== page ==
That is an awful lot of apparatus to retract into a wing that is supposed to lift a plane! It is n wonder that the He 177 had so much problems with the "flying" part of its mission, and one supposes that the undercarriage might have come in for a bit of a look had they ever sorted out the "engines catching fire in mid-air thing," upon which matter the crews tended to focus with an intensity that an experimentally-minded mechanical engineer could not fail to find disconcerting.
|"These cowboys have no appreciation of how hard we at Heinkel are working on the "not catching fire thing." It is one of our two number one priorities! Along with horsepower and fuel economy. I'll come in again."|
The issue of soil-loading under an appropriate pavement is not a trivial one. John James, in his Paladins, has made a valiant effort to tell the story of the expansion of the RAF in terms of infrastructure. While not always correct in detail, he is perfectly right to point us to a story basically told in terms of an evolution from grass strips to concrete hards. A well-tended British pasture is actually a pretty solid pice of ground, but in the six war years, four hundred and forty-four airfields were built for the RAF in the United Kingdom, with paved runways, perimeter tracks and hard stands provided at a total cost of 200 million pounds, a peak labour force of 60,000 in 1942 (11,000 in 1944), and requiring the laying of 175 million square yards of concrete, tarmacadam or "other handy surfacing material." (Mostly stone bound with asphalt.) This corresponded to 6.5 million tons of concrete and 45 million tons of sand, ballast and crushed stone. In 1939, only nine airfields had runways, with a maximum dimension of 1000x500 yards, designed to take the heaviest aircraft then in service, the Wellington, at 32,000lb all up and 45lb/square inch tire pressures, the existing standard for auto roads. The B-29 was 140,000lb at 85lb/square inch, and what I had not noticed in previous readings of Hudson* is that the "Class AA" he describes in this 1946 paper as under construction in 1945 is actually for the still-secret B-36, at 360,000lb all up, tire pressure 120 lb/square inch.
In 1939, it is hard to emphasise enough that airfield construction was a derivative of "land improvement." The improving English landlord had been subsoiling, draining, cultivating turf, liming, fertilising and manuring, and working the soil with ploughs, rollers and harrows in preparation for taking off both traditional hay and novel fodders such as "compressed grass." The RAF would be that business in the 1930s, profits from sale of mowed fodder being a significant item in the Air Estimates. (By significant I mean covering less than 1% of the Air Force's budget, IIRC, but better than nothing!)
As Hudson notes, in some ways flight safety was the initial driving factor in airfield development. Before permanent runways thrust themselves into engineer's consciousness, aircrew interest in surviving bad takeoffs and landings led to pressure to clear the immediate area of low obstacles and to extend the landing on/off surface, in all directions to reduce the need for landing off the wind direction. (Aeroplanes are supposed to land on their wheels, not their cockpits.)
At a typical station (evidently flying American types), by 1945, the original 950 yard meadow had been replaced by 10000 yards of hard surface for the Wellington already, and then by stages to 2000 yards of concrete to accommodate a plane with an auw of 67,000lbs and an American-style high pressure tyre of 85lbs/square inch. To accomplish this, some 50,000 cubic yards had to be excavated, on average, and all of that concrete laid.
Notice that all of this was done in a tearing hurry. A new runway was demanded, construction details were set, and the Soil Laboratory had as much time to get the science right as there was between letting the contract and beginning work. Professor Harold Westergaard, fresh from the Hoover Dam by way of Harvard, had a theory about how unreinforced concrete slabs would interact with subsoils, some math was done, and people began to pour. Slabs rose from 5" thickness in 1942 to fully 12" in 1945. this is a pretty big piece of concrete to expect to just settle and give homogenous resistance aiming for 6000lb/square inch, and design is a surprisingly complicated matter, going far beyond just cyclopean scales of pouring. When you roll over the bump at the long, lateral crack across the road at the beginning of the bridge or viaduct on your route, you are running across one of Professor Westergaard's expansion or contraction joints, and the fact that the bridge does not collapse beneath you proves that either he was right, or that we've refined the theory since. Without Westergaard, there would be no B-29.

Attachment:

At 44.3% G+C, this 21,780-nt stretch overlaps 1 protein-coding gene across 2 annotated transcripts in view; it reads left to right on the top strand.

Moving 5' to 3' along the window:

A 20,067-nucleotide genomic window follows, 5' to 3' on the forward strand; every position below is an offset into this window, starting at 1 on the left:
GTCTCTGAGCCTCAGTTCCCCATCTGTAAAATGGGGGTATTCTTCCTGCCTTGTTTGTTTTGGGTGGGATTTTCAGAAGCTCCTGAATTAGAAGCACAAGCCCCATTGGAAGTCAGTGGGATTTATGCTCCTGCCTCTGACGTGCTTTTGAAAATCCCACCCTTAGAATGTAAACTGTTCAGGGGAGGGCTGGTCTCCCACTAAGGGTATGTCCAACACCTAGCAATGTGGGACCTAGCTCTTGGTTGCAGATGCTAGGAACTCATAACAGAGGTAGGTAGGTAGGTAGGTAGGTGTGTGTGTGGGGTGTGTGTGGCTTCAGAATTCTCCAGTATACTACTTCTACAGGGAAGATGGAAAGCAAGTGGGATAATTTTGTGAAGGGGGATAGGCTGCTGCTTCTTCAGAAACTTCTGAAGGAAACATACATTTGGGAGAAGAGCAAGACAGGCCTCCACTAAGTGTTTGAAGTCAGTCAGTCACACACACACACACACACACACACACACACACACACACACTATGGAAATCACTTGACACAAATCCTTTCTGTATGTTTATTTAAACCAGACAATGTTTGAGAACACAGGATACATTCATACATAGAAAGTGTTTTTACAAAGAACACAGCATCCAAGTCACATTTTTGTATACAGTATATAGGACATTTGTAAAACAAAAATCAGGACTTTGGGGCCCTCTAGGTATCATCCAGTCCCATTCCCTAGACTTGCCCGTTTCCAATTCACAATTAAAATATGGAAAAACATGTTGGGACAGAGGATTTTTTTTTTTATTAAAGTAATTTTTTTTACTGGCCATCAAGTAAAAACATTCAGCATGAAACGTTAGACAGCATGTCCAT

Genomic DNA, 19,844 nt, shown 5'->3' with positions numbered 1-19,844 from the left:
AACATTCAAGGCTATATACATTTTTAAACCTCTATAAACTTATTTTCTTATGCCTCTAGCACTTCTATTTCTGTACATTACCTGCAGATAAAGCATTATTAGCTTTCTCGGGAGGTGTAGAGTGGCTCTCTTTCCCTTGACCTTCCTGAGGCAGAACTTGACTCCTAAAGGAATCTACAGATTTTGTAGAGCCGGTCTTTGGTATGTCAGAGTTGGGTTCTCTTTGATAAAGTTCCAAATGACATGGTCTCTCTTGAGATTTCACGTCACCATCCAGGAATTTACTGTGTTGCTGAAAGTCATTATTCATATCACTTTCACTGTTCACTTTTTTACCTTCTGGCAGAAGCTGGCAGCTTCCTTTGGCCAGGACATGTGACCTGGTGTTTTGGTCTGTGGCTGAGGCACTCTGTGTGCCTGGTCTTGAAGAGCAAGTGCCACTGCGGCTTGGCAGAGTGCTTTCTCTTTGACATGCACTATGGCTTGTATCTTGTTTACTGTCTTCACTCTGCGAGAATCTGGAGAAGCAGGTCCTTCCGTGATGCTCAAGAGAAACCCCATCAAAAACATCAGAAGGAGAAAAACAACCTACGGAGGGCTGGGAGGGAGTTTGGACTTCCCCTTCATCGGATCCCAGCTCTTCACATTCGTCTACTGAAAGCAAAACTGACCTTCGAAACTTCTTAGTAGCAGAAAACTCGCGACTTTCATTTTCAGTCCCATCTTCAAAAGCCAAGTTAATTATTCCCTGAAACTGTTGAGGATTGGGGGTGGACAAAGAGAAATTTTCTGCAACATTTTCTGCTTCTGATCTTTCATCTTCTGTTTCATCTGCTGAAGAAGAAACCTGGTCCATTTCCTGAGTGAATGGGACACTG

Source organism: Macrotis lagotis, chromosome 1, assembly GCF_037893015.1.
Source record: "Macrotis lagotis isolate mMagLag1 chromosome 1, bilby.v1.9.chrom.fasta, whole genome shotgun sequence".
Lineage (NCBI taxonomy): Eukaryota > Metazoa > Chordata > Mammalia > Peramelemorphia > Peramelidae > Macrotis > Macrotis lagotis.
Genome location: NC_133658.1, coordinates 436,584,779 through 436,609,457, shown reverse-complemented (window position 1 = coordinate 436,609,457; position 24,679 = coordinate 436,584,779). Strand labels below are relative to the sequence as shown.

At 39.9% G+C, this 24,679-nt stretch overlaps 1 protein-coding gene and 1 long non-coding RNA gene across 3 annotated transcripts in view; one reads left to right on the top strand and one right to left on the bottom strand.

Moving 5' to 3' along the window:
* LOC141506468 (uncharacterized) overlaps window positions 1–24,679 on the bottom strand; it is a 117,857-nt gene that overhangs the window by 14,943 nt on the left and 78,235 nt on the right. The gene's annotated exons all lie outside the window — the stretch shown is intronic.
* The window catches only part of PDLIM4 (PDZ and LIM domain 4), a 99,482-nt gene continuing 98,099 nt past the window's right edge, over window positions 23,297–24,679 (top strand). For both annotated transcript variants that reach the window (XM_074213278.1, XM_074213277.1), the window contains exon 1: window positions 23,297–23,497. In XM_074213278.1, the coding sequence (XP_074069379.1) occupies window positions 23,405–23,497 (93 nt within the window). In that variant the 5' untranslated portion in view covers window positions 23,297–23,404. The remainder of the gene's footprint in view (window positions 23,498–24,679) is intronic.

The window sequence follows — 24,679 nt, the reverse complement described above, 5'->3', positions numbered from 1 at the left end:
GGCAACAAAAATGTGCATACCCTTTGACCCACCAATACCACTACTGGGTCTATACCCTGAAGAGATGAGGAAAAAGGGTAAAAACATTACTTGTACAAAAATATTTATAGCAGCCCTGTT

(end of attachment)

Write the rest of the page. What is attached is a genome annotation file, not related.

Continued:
As should be clear, vast amounts of American "earthmoving plant" was required to accomplish this. By 1944, the Ministry had 360 tracked bulldozers and tractors, 215 excavators, 34 scrapers, 20 graders, 24 front-end loaders (not yet conceived as a distinct piece of machinery, but described as "ditchers and trenchers"), 406 rollers, 5300 dump trucks, 227 spreaders, and 500 compressors.
That this counts as a "vast" earthmoving plant in 1945 is telling. And while we nod in appreciation of the historical cliche, Hudson inadvertently contrives to illustrate just how primitive the ultra-modern technology of roadbuilding was at the white hot centre of innovation that was the struggle to make the world safe for the B-29:
This posting has, you will notice, been, in substantive terms very little more than an exercise in nostalgia yoked to a long-delayed summary of the Hudson paper. There is a reason for that. Paving is hugely uninteresting, even though I bet that if you were to walk your neighbourhood, you would be able to write a new history of it in the age of the concrete on the sidewalk outside. It is the kind of history that escapes human attention, just there, presenting a loadbearing face uncurated by our stories.
By this I have in mind the way that Winter Harbour's history escapes our attention because we do not want to think about it, and also the postwar expansion of our roadnet. If we think of that expansion void of human agency, as a visible manifestation of the advance of technology, or, less benevolently, of "car culture," some kind of cultural shift towards everyone living a long way from where they work and driving the intervening distance because that way Detroit makes more money, then we are at risk of not noticing the human changes wrought by World War II.
We live in a paved world. I was going to end this with a brief photoessay on "sidewallks on my block," but my iCrap is refusing to cooperate again, and, anyway, I should probably spend more than five minutes on the project if I intend to curate a usable collection of sidewalk pictures.
It's a paved world; it's a changed world. We are free on the land, because of World War II.
*Philip Gordon Hudson, "The Development and Construction of Airfields and Runways for the Royal Air Force, 1939--1945," The Civil Engineer in War, 1: 4--48 (London: Institution of Civil Engineers, 1948, 3 vols.)